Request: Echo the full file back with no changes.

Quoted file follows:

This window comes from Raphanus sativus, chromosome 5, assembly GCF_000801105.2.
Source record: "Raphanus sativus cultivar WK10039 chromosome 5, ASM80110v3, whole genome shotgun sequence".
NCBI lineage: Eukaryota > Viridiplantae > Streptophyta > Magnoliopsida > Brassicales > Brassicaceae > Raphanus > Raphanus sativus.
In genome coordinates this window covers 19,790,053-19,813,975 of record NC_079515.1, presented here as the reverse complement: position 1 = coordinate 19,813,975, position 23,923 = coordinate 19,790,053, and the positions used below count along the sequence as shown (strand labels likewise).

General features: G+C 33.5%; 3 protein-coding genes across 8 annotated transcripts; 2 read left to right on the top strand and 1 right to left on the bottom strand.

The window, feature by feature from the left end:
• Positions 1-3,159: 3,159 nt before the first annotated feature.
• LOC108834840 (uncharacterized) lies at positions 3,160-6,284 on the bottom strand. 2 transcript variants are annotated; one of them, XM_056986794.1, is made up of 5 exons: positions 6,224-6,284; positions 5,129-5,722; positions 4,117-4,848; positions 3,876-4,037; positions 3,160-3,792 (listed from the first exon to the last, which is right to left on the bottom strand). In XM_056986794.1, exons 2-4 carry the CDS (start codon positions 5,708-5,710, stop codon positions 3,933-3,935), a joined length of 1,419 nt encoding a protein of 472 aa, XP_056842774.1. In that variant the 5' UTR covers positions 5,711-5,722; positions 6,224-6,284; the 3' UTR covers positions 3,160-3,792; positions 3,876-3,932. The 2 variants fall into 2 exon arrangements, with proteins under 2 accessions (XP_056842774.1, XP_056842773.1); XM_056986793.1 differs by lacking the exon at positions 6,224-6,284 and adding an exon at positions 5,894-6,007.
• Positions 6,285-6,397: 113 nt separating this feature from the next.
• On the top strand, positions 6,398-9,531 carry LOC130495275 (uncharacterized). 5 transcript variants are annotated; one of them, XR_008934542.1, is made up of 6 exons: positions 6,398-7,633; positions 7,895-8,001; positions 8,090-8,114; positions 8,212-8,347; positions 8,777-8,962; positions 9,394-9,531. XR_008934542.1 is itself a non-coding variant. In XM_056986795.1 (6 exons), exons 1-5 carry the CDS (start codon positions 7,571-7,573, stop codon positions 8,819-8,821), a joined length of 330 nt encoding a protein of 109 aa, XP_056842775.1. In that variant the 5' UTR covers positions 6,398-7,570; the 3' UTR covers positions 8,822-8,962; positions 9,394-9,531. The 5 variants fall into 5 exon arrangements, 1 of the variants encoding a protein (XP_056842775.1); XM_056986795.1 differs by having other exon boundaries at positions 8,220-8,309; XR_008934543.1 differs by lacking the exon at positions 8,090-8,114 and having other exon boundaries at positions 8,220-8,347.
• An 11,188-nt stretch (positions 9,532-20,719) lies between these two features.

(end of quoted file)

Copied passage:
This window comes from Raphanus sativus, chromosome 5, assembly GCF_000801105.2.
Source record: "Raphanus sativus cultivar WK10039 chromosome 5, ASM80110v3, whole genome shotgun sequence".
NCBI lineage: Eukaryota > Viridiplantae > Streptophyta > Magnoliopsida > Brassicales > Brassicaceae > Raphanus > Raphanus sativus.
In genome coordinates this window covers 19,790,053-19,813,975 of record NC_079515.1, presented here as the reverse complement: position 1 = coordinate 19,813,975, position 23,923 = coordinate 19,790,053, and the positions used below count along the sequence as shown (strand labels likewise).

General features: G+C 33.5%; 3 protein-coding genes across 8 annotated transcripts; 2 read left to right on the top strand and 1 right to left on the bottom strand.

The window, feature by feature from the left end:
• Positions 1-3,159: 3,159 nt before the first annotated feature.
• LOC108834840 (uncharacterized) lies at positions 3,160-6,284 on the bottom strand. 2 transcript variants are annotated; one of them, XM_056986794.1, is made up of 5 exons: positions 6,224-6,284; positions 5,129-5,722; positions 4,117-4,848; positions 3,876-4,037; positions 3,160-3,792 (listed from the first exon to the last, which is right to left on the bottom strand). In XM_056986794.1, exons 2-4 carry the CDS (start codon positions 5,708-5,710, stop codon positions 3,933-3,935), a joined length of 1,419 nt encoding a protein of 472 aa, XP_056842774.1. In that variant the 5' UTR covers positions 5,711-5,722; positions 6,224-6,284; the 3' UTR covers positions 3,160-3,792; positions 3,876-3,932. The 2 variants fall into 2 exon arrangements, with proteins under 2 accessions (XP_056842774.1, XP_056842773.1); XM_056986793.1 differs by lacking the exon at positions 6,224-6,284 and adding an exon at positions 5,894-6,007.
• Positions 6,285-6,397: 113 nt separating this feature from the next.
• On the top strand, positions 6,398-9,531 carry LOC130495275 (uncharacterized). 5 transcript variants are annotated; one of them, XR_008934542.1, is made up of 6 exons: positions 6,398-7,633; positions 7,895-8,001; positions 8,090-8,114; positions 8,212-8,347; positions 8,777-8,962; positions 9,394-9,531. XR_008934542.1 is itself a non-coding variant. In XM_056986795.1 (6 exons), exons 1-5 carry the CDS (start codon positions 7,571-7,573, stop codon positions 8,819-8,821), a joined length of 330 nt encoding a protein of 109 aa, XP_056842775.1. In that variant the 5' UTR covers positions 6,398-7,570; the 3' UTR covers positions 8,822-8,962; positions 9,394-9,531. The 5 variants fall into 5 exon arrangements, 1 of the variants encoding a protein (XP_056842775.1); XM_056986795.1 differs by having other exon boundaries at positions 8,220-8,309; XR_008934543.1 differs by lacking the exon at positions 8,090-8,114 and having other exon boundaries at positions 8,220-8,347.
• An 11,188-nt stretch (positions 9,532-20,719) lies between these two features.